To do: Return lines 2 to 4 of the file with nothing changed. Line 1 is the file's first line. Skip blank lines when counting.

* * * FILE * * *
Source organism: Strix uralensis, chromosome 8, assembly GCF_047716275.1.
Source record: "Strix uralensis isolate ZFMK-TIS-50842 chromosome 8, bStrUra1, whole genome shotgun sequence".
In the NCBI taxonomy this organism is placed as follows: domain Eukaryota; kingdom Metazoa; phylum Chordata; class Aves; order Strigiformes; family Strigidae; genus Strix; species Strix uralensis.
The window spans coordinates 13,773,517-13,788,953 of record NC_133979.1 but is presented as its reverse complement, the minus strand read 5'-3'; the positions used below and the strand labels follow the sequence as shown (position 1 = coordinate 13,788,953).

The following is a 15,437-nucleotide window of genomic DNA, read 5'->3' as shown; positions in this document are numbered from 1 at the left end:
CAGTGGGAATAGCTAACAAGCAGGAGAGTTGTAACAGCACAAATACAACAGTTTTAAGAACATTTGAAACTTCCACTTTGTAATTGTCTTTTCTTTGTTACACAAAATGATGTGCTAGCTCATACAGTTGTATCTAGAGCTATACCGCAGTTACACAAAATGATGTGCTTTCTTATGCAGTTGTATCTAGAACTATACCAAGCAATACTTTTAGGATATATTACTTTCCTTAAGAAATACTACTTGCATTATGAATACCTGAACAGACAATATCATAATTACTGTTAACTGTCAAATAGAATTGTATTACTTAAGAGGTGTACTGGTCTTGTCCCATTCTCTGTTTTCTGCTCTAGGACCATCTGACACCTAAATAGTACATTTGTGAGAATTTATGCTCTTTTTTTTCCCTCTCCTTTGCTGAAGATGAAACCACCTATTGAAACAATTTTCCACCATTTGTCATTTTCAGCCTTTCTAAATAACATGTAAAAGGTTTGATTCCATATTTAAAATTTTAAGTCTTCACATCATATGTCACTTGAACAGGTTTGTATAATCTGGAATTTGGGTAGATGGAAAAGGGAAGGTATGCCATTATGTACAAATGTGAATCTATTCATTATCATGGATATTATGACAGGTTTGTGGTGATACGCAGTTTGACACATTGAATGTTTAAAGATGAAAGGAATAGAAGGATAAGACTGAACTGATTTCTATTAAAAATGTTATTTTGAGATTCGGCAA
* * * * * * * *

Source record: "Strix uralensis isolate ZFMK-TIS-50842 chromosome 8, bStrUra1, whole genome shotgun sequence".
In the NCBI taxonomy this organism is placed as follows: domain Eukaryota; kingdom Metazoa; phylum Chordata; class Aves; order Strigiformes; family Strigidae; genus Strix; species Strix uralensis.
The window spans coordinates 13,773,517-13,788,953 of record NC_133979.1 but is presented as its reverse complement, the minus strand read 5'-3'; the positions used below and the strand labels follow the sequence as shown (position 1 = coordinate 13,788,953).